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Daily Show star discovers drag persona with Bob the Drag Queen

Wed, 04/03/2019 - 13:20

Jaboukie Young-White got a full drag makeover from Bob The Drag Queen—and he slayed. The two got together for a video for the queer magazine them to live their drag fantasies and deliver a few laughs. The 11-minute video features the two talking about being queer, coming out, doing comedy, and what PC culture means to them all while Bob beats Young-White’s face for the gods.

A correspondent on The Daily Show with Trevor Noah, Young-White also acts with notable roles in Rough Night, Ralph Breaks the Internet, and Crashing. While the young comedian seems to do it all, Young-White reveals in the video that he has never done drag before.

Bob The Drag Queen is a New York City-based drag queen who is best known for winning Season 8 of RuPaul’s Drag Race. Since winning Drag Race in 2016, Bob has released the comedy special Suspiciously Large Woman and started the comedy podcast called Sibling Rivalry with fellow RuPaul alum, Monet X Change.

Bob shares that he started drag to get more attention doing stand-up comedy and even teases that you can watch his first set online shot at New York Comedy Club.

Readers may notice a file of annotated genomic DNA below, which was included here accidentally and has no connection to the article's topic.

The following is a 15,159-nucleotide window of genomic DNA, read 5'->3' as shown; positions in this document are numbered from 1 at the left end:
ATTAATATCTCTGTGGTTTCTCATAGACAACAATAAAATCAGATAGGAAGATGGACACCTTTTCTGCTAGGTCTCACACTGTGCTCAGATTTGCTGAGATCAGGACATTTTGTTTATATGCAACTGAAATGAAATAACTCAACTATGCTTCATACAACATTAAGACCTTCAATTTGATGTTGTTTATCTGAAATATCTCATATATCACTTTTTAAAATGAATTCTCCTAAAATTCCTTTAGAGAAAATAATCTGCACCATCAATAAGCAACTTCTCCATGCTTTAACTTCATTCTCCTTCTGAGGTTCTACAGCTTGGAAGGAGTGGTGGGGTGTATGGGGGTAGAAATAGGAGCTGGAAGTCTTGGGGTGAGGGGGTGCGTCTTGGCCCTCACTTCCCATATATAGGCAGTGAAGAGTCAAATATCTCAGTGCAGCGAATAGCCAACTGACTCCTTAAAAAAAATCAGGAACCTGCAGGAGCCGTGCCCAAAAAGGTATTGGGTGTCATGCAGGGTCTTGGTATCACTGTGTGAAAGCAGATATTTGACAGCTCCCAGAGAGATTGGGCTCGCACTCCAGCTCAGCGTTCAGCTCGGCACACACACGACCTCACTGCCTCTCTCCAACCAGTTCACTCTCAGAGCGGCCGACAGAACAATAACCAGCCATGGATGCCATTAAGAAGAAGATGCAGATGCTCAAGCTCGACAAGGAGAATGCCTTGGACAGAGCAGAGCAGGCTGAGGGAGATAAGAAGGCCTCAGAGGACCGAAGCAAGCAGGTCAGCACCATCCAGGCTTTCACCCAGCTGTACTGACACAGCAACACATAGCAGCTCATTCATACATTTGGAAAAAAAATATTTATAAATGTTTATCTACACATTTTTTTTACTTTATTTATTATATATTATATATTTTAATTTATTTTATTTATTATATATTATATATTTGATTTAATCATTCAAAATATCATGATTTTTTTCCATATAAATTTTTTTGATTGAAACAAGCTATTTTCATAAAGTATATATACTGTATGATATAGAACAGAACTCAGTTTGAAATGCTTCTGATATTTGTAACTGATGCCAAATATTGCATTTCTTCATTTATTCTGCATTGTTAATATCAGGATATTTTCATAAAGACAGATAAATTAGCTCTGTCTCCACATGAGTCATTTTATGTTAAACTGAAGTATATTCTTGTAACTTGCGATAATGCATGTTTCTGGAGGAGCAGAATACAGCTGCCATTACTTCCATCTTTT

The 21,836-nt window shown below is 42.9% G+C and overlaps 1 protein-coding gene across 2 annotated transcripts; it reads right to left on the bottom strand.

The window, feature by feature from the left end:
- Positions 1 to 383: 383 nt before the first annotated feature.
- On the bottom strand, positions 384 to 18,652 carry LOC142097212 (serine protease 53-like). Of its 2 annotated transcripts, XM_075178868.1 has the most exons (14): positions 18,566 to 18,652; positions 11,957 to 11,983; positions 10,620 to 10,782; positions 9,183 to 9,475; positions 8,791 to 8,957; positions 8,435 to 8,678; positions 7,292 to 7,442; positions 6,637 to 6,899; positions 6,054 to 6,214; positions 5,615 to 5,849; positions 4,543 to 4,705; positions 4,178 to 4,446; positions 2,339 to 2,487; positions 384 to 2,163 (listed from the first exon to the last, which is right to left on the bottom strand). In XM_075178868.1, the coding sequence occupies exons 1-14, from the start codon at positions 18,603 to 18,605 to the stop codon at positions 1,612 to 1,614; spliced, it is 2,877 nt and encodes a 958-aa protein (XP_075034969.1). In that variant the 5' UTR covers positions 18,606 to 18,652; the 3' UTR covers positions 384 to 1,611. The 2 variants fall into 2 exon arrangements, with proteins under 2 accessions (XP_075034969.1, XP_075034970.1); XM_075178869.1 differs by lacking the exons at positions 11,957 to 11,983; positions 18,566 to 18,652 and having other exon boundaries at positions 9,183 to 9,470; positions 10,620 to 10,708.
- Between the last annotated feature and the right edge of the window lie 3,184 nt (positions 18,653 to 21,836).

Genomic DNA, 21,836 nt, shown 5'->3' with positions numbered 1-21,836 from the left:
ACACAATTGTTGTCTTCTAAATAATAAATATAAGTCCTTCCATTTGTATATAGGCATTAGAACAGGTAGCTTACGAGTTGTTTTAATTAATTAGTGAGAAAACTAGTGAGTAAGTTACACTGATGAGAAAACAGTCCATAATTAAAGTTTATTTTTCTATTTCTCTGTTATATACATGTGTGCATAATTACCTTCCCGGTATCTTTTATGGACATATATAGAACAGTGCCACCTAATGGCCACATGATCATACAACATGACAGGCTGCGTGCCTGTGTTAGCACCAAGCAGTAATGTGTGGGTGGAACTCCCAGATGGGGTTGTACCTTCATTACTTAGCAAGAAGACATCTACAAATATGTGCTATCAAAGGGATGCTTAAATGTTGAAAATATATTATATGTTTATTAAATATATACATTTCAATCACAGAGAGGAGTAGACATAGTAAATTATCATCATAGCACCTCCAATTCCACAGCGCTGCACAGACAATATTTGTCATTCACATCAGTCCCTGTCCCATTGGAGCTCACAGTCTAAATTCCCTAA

Jaboukie Young-White, Bob the Drag Queen bond over comedy, queerness

The two bond over being queer and doing comedy. They get serious about coming out and how the media impacts the queer community. On a funnier note, Bob gets personal with Young-White asking if he is on Grindr (sorry boys, he is not) and if he considers himself a twink.

Bob manages to sneak in a few drag tips into the video like how you can fake a tuck and how socks can be used to make fake breasts.

In the end, Young-White fully transforms and looks drop-dead gorgeous complete with wig, skirt, jewelry, and a full face of make-up.

You can watch the full video below.

The post Daily Show star discovers drag persona with Bob the Drag Queen appeared first on Laughspin.

Netflix renews Ricky Gervais dark comedy After Life for Season Two

Wed, 04/03/2019 - 12:54